Maynard Drawson, July 3, 1925 – December 13, 2012
Maynard was instrumental in helping to save some of Oregon’s most important trees. The Oregon Heritage Tree Program would not exist if not for his life’s work preserving trees. All of us involved with heritage trees are going to miss Maynard’s enthusiasm and dedication.
The following is a speech honoring Maynard, from June 6, 2008, at the Oregon Heritage Tree dedication of the Valley of the Giants (which is also a Bureau of Land Management (BLM) designated Outstanding Natural Area.) The remarks were made by Jim Renner, the Oregon Travel Experience (OTE) Heritage Tree Program administrator at the time. We offer it today, in honor and in memory of Maynard’s accomplishments on the behalf of Oregon’s trees.
In tribute to Maynard Drawson
Born July 3, 1925 in Portland, Oregon, Maynard Drawson lived in Salem all his life, except for his time in the Navy serving in WW II.
His father, Nicholas Drosopulous, came to America from Greece on a cattle boat at the age of 16. He change the name to Drawson because he wanted to be American. He was a barber and so was Maynard and his younger brother, Gail (d. 2005).
Maynard quit high school to join the Navy at age 17 (where he later finished school). He was sent to Farragut Idaho for basic training, then to San Diego where he attended radar school. Radar was so new that it was secret and restricted information. He was then sent to Boston, Massachusetts and assigned to the heavy cruiser USS Boston that sailed to the Panama Canal and off to the Pacific Theater. Maynard then spent two years in the combat zones of the Central Pacific as a radar man and where Maynard was a witness to the Battle of Iwo Jima where the Boston fired its eight inch guns on the island.
After three and half years in the Navy, Maynard returned to Oregon where he attended barber school in Portland and settled in Salem where he married Dee Dawson and raised 7 children.
Upon returning home he was convinced that the Pacific Northwest was the greatest spot on earth and endeavored to search out and learn as much as he could about the original “Oregon Country.” An avid outdoorsman, Maynard began a life of exploring special places and discovering history and interesting people at every turn.
About 1960, Maynard sought out one person who would dramatically affect his life. That was Oliver Matthews, whom Maynard dubbed the “Northwest’s Dean of Tree Detectives” and whom for years had been nominating trees to the Big Tree Registry of the American Forestry Association. As Matthews’ protégé, Maynard learned about big trees by driving Mathews around the state to revisit all the record trees that he had found and nominated to the Big Tree program. Soon, Maynard was hunting for big trees himself and in the process met a wide assortment of old-timers with stories to tell. Maynard began writing those stories down and his avocation as a writer was born.
Maynard went on to author five books, Treasures of the Oregon Country, Volumes I – V, from 1973 – 1979. Maynard also became a regular contributor to Salem newspapers.
But it was his profound interest in trees that has carried him to his greatest fame and earned him the sobriquet of being “Maynard, the Tree Man, Drawson.” Through his trips and network of friends, Maynard has found scores of record trees, ranging from State Champions to National Champions, many of which are still titleholders.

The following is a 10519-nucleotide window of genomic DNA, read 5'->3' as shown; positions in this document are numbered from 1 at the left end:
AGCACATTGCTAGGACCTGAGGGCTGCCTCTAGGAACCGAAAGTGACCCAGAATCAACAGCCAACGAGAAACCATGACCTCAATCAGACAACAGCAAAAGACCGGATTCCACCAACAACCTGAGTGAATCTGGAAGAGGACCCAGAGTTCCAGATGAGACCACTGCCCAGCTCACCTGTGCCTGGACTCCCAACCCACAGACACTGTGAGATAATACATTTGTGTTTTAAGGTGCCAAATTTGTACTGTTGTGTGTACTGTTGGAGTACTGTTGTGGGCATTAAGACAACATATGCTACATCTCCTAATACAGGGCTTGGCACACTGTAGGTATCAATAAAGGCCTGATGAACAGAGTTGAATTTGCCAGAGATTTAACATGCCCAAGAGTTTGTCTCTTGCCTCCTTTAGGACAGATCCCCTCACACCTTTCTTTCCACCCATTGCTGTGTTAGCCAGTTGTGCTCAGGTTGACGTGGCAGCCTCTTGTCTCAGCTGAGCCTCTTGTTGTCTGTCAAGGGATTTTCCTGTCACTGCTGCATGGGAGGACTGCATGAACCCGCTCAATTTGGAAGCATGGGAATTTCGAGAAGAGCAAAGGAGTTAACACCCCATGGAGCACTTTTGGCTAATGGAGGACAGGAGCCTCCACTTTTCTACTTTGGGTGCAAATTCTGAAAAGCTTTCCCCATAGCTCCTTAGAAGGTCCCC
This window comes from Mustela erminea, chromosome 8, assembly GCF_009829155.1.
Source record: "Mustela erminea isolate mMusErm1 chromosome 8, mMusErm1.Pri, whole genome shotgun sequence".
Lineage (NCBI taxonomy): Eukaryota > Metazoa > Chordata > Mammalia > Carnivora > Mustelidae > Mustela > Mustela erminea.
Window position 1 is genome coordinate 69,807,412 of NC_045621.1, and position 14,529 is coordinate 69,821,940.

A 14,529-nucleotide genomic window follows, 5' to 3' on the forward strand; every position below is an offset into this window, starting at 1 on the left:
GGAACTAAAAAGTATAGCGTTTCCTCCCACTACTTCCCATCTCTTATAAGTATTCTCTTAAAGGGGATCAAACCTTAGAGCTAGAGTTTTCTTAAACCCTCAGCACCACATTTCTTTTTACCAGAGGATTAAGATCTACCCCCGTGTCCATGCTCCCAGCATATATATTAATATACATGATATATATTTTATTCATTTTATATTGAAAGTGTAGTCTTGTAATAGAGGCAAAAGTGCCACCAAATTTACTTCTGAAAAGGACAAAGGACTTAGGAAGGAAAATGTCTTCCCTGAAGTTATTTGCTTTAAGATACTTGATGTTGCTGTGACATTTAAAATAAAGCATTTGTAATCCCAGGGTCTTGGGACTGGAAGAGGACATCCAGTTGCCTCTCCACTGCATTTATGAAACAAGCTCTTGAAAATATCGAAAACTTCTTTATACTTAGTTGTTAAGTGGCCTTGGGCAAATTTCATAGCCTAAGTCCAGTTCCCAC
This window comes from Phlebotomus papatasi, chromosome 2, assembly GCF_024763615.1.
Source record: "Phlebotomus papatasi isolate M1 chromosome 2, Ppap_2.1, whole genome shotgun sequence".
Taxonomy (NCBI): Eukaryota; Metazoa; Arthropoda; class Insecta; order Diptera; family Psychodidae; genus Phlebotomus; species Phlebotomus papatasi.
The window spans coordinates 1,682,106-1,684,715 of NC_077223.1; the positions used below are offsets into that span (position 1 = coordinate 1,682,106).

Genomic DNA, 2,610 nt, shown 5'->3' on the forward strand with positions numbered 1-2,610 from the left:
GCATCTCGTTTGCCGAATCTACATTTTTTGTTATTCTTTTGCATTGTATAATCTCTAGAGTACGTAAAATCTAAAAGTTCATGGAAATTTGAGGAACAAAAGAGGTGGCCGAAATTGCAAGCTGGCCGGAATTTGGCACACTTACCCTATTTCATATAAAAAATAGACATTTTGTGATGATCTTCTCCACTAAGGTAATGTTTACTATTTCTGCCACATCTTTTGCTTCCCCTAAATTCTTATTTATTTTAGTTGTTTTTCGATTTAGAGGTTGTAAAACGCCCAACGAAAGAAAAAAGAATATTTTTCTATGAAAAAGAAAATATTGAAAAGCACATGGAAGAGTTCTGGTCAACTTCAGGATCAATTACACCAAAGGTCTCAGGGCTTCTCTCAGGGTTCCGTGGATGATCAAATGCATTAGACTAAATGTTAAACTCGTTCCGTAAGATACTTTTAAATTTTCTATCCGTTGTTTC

One of Maynard’s greatest lifetime accomplishments was the product of a big tree hunting expedition made in 1974. Led by his friend Guy Higginson, a forester with the BLM, the two men ventured into the headwaters of the North Fork of the Siletz River where Higginson had heard there was a place with some very big trees. What they found was a stand of Douglas firs like Maynard had never seen before. Dozens were more than 20 feet in circumference, and one dubbed “Big Guy” was 35 feet around and 250 feet tall. This was the “Valley of the Giants.”
Upon returning to Salem, Maynard determined to launch a campaign to preserve these trees. He asked what the BLM plans were for these trees and learned that eventually they would be cut. Maynard then asked Archie Craft, the BLM’s Regional Director, what he should do and Craft encouraged him to work within the agency structure which prompted Maynard to write the District Manager, Bud Vladimiroff. The campaign had begun.
Field trips to the Valley of the Giants were organized and attended by the BLM, Polk County officials, the news media, and interested citizens. The BLM Salem District submitted a formal request to the Regional office asking that the area be set aside for preservation; the dutiful response was a directive to gather “citizen input.”
Then in early 1976 came the BLM’s recommendation to their offices in Washington D.C. that the Valley of the Giants be designated an Outstanding Natural Area. On May 12, the Oregon Bicentennial Commission recognized the Valley of the Giants as “Oregon’s Bicentennial Grove.” And on August 16, a dedication ceremony was conducted at the Valley of the Giants officially recognizing its new status as an Outstanding Natural Area.
Maynard’s love and trees and history found a natural confluence through his idea of recognizing tree’s that have an important history, or “heritage trees.” Maynard’s ideas took root with the establishment of heritage tree programs in Salem and Marion County, and spread to Yamhill County and beyond. In 1994, Maynard began an effort to establish an Oregon Heritage Tree Program and in 1995 found an agency that shared his vision: the Travel Information Council/ DBA Oregon Travel Experience. In November, 1995 the Heritage Tree Committee held its first meeting and launched the first state sponsored heritage tree program in the nation. And who was a charter member? Of course, Maynard Drawson.